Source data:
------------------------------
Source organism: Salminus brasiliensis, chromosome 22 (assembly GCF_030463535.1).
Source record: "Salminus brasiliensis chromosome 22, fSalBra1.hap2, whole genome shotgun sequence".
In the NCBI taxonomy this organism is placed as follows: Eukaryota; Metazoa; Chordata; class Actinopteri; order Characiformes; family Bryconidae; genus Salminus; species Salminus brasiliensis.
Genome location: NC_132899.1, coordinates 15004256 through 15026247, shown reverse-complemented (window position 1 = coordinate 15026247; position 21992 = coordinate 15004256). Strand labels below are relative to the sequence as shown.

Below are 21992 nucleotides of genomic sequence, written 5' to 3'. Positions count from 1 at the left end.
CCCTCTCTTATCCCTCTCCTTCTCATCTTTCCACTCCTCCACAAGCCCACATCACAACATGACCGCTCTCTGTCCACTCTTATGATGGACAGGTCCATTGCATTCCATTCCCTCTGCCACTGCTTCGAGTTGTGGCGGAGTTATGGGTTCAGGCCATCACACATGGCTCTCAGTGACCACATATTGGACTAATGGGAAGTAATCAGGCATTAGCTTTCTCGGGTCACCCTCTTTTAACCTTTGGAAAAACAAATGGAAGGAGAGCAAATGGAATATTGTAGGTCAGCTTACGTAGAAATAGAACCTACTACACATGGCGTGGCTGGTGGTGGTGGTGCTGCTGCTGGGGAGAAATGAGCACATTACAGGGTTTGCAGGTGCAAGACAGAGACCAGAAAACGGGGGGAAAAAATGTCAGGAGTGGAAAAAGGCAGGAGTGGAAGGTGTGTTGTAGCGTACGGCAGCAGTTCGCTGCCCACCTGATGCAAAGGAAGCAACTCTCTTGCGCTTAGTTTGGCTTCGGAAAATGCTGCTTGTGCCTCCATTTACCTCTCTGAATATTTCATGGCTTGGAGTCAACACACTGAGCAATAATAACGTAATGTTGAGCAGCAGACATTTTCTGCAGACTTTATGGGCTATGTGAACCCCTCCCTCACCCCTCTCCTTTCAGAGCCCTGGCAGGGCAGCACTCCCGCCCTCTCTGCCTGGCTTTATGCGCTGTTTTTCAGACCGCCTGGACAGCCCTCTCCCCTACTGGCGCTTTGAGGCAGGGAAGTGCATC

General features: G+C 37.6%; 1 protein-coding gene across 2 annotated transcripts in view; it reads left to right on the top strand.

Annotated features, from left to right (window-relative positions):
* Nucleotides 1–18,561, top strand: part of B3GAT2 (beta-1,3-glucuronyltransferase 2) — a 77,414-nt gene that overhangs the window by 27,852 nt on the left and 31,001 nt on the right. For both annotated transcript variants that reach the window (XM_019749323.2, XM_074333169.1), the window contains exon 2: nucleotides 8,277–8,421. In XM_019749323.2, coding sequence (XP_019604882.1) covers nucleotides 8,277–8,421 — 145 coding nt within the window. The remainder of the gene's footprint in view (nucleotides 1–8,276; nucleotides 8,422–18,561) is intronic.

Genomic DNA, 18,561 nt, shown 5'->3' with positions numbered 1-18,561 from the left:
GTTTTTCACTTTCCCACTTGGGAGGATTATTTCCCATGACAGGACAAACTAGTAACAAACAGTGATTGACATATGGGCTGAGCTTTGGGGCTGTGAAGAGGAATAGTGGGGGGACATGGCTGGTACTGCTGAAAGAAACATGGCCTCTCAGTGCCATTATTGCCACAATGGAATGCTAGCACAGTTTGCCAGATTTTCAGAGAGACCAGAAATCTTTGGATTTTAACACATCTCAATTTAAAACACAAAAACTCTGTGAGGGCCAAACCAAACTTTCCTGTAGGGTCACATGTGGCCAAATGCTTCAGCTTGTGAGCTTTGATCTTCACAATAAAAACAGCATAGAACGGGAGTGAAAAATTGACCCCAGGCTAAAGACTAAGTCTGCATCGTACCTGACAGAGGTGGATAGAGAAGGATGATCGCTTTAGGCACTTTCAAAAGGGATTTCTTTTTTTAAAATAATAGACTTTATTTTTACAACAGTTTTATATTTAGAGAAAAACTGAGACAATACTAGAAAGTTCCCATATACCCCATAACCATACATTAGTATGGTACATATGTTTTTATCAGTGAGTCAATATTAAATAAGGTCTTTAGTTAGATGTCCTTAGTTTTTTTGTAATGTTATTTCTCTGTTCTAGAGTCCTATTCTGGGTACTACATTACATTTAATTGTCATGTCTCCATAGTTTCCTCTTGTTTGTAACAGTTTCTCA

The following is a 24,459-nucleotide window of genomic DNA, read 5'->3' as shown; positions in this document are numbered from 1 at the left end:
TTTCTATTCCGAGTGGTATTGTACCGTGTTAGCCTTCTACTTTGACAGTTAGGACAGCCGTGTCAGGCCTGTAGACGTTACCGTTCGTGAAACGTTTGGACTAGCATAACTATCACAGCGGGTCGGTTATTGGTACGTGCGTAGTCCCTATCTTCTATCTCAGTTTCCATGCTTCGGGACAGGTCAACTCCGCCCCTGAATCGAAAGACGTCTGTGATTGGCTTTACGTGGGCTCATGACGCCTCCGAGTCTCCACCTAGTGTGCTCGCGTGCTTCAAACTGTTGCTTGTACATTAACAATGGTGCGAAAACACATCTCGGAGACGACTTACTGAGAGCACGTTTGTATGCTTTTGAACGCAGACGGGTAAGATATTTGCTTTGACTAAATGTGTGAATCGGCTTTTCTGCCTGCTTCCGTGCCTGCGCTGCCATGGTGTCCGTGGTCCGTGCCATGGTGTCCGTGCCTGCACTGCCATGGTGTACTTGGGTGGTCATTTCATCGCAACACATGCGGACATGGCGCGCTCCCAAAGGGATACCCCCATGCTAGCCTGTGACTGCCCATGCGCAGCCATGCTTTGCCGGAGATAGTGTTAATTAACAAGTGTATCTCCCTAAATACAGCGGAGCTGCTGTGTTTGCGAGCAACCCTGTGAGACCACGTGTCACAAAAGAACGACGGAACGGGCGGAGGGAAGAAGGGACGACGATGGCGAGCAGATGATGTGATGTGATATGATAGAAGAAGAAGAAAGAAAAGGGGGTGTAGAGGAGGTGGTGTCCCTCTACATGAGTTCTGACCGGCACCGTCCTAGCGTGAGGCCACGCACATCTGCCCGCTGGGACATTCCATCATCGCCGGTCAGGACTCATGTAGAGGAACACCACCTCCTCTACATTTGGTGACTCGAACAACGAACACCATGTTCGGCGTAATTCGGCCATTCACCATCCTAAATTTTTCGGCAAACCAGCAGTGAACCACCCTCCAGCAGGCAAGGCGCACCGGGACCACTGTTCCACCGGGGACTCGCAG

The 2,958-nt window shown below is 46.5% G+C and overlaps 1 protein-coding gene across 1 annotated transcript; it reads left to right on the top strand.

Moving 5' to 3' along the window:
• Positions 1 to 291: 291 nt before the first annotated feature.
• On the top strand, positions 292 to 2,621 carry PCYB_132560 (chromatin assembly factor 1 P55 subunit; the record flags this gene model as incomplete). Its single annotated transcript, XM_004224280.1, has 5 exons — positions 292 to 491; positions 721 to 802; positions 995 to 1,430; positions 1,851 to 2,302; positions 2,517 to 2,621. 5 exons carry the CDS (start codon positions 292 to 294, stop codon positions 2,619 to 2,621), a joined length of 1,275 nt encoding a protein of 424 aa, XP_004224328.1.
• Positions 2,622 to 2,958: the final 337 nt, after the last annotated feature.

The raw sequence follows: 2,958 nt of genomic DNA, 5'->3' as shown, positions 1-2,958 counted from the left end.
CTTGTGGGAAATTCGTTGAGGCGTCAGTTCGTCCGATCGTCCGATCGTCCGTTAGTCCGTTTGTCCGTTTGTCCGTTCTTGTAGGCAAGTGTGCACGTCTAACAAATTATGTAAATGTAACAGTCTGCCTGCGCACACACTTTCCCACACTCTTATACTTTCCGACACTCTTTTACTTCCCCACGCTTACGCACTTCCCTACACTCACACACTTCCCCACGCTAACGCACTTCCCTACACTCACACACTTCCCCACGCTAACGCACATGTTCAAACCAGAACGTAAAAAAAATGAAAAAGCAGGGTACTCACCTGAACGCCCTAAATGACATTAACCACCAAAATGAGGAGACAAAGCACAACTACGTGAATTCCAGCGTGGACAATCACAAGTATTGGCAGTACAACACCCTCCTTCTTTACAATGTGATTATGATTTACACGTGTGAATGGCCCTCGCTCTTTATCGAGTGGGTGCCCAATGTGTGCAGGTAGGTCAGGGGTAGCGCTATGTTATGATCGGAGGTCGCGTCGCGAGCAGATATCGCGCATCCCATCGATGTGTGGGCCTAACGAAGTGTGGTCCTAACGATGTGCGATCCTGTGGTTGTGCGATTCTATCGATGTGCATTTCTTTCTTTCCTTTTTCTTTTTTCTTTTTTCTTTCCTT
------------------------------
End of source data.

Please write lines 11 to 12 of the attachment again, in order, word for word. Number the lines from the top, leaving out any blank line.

GTTTTTCACTTTCCCACTTGGGAGGATTATTTCCCATGACAGGACAAACTAGTAACAAACAGTGATTGACATATGGGCTGAGCTTTGGGGCTGTGAAGAGGAATAGTGGGGGGACATGGCTGGTACTGCTGAAAGAAACATGGCCTCTCAGTGCCATTATTGCCACAATGGAATGCTAGCACAGTTTGCCAGATTTTCAGAGAGACCAGAAATCTTTGGATTTTAACACATCTCAATTTAAAACACAAAAACTCTGTGAGGGCCAAACCAAACTTTCCTGTAGGGTCACATGTGGCCAAATGCTTCAGCTTGTGAGCTTTGATCTTCACAATAAAAACAGCATAGAACGGGAGTGAAAAATTGACCCCAGGCTAAAGACTAAGTCTGCATCGTACCTGACAGAGGTGGATAGAGAAGGATGATCGCTTTAGGCACTTTCAAAAGGGATTTCTTTTTTTAAAATAATAGACTTTATTTTTACAACAGTTTTATATTTAGAGAAAAACTGAGACAATACTAGAAAGTTCCCATATACCCCATAACCATACATTAGTATGGTACATATGTTTTTATCAGTGAGTCAATATTAAATAAGGTCTTTAGTTAGATGTCCTTAGTTTTTTTGTAATGTTATTTCTCTGTTCTAGAGTCCTATTCTGGGTACTACATTACATTTAATTGTCATGTCTCCATAGTTTCCTCTTGTTTGTAACAGTTTCTCA

The following is a 24,459-nucleotide window of genomic DNA, read 5'->3' as shown; positions in this document are numbered from 1 at the left end: